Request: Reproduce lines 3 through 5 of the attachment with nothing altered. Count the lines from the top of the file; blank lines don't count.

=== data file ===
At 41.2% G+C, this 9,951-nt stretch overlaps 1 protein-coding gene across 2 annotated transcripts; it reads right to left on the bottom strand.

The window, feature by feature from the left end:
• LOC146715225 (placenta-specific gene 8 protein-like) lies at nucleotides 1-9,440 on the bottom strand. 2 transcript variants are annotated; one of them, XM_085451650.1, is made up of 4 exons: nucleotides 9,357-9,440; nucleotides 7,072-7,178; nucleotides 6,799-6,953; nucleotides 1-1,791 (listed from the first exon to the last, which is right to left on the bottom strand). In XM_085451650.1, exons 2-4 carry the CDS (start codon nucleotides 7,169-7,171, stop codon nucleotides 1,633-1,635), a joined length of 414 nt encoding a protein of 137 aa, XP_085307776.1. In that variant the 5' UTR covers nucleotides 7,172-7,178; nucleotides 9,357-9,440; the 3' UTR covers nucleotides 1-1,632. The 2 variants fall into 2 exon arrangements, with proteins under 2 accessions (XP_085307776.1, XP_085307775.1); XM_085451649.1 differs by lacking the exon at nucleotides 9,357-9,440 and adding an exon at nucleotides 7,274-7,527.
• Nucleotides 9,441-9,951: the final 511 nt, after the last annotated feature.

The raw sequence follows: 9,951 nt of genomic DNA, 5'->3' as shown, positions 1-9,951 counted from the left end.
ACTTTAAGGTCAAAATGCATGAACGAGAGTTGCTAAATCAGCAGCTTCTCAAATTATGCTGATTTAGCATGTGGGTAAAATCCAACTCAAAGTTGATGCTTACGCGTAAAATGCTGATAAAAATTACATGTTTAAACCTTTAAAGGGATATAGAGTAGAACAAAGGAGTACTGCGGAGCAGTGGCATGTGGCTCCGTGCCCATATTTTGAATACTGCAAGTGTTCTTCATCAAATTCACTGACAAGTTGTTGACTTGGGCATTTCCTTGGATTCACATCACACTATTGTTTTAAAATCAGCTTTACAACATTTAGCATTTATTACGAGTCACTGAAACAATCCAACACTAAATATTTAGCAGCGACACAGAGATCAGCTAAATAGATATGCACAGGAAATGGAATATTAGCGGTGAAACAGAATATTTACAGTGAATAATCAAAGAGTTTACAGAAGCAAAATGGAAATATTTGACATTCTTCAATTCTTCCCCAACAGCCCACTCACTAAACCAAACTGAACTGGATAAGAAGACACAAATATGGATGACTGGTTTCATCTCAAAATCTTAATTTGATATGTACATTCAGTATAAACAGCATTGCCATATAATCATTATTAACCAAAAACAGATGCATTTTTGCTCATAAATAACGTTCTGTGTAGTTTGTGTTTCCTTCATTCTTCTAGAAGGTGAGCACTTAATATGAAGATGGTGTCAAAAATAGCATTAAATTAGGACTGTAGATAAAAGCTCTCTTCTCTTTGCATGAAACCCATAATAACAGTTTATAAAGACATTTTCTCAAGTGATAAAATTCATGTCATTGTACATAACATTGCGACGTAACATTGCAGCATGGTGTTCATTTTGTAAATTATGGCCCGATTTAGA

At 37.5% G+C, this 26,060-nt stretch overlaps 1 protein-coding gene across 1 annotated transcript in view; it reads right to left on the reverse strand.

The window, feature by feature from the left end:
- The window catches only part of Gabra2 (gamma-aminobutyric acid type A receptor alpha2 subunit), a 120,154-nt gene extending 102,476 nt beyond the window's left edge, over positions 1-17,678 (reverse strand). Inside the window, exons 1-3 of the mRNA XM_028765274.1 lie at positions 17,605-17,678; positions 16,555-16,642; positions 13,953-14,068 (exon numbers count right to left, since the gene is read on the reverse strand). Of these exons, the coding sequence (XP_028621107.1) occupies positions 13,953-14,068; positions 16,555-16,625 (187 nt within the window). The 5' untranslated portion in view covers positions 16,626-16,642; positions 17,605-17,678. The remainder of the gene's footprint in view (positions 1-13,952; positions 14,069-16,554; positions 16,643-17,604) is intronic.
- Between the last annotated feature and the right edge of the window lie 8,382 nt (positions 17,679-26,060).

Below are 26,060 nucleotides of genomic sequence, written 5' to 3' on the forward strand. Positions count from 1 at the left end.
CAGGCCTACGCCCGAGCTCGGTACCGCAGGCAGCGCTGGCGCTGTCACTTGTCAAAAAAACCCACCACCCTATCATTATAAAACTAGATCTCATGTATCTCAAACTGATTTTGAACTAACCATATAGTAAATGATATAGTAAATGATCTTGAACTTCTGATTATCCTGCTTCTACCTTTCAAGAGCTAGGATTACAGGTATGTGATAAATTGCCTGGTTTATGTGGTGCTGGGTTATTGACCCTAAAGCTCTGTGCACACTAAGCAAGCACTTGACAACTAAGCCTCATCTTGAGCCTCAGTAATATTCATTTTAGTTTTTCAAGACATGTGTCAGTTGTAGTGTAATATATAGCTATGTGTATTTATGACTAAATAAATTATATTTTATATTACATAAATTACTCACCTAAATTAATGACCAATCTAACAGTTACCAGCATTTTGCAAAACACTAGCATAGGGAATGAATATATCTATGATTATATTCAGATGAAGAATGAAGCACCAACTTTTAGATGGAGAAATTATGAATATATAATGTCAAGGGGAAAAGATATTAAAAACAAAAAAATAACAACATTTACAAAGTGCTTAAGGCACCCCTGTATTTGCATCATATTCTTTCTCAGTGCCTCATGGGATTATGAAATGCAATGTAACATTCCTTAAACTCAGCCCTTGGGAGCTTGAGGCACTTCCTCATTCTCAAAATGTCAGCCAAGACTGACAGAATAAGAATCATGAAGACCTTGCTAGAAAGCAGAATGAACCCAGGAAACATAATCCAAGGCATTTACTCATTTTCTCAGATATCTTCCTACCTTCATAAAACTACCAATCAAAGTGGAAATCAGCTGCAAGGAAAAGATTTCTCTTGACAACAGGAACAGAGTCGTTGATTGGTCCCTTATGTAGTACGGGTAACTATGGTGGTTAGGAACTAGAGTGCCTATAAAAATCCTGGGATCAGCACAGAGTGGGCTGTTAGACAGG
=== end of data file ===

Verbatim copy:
• LOC146715225 (placenta-specific gene 8 protein-like) lies at nucleotides 1-9,440 on the bottom strand. 2 transcript variants are annotated; one of them, XM_085451650.1, is made up of 4 exons: nucleotides 9,357-9,440; nucleotides 7,072-7,178; nucleotides 6,799-6,953; nucleotides 1-1,791 (listed from the first exon to the last, which is right to left on the bottom strand). In XM_085451650.1, exons 2-4 carry the CDS (start codon nucleotides 7,169-7,171, stop codon nucleotides 1,633-1,635), a joined length of 414 nt encoding a protein of 137 aa, XP_085307776.1. In that variant the 5' UTR covers nucleotides 7,172-7,178; nucleotides 9,357-9,440; the 3' UTR covers nucleotides 1-1,632. The 2 variants fall into 2 exon arrangements, with proteins under 2 accessions (XP_085307776.1, XP_085307775.1); XM_085451649.1 differs by lacking the exon at nucleotides 9,357-9,440 and adding an exon at nucleotides 7,274-7,527.
• Nucleotides 9,441-9,951: the final 511 nt, after the last annotated feature.

The raw sequence follows: 9,951 nt of genomic DNA, 5'->3' as shown, positions 1-9,951 counted from the left end.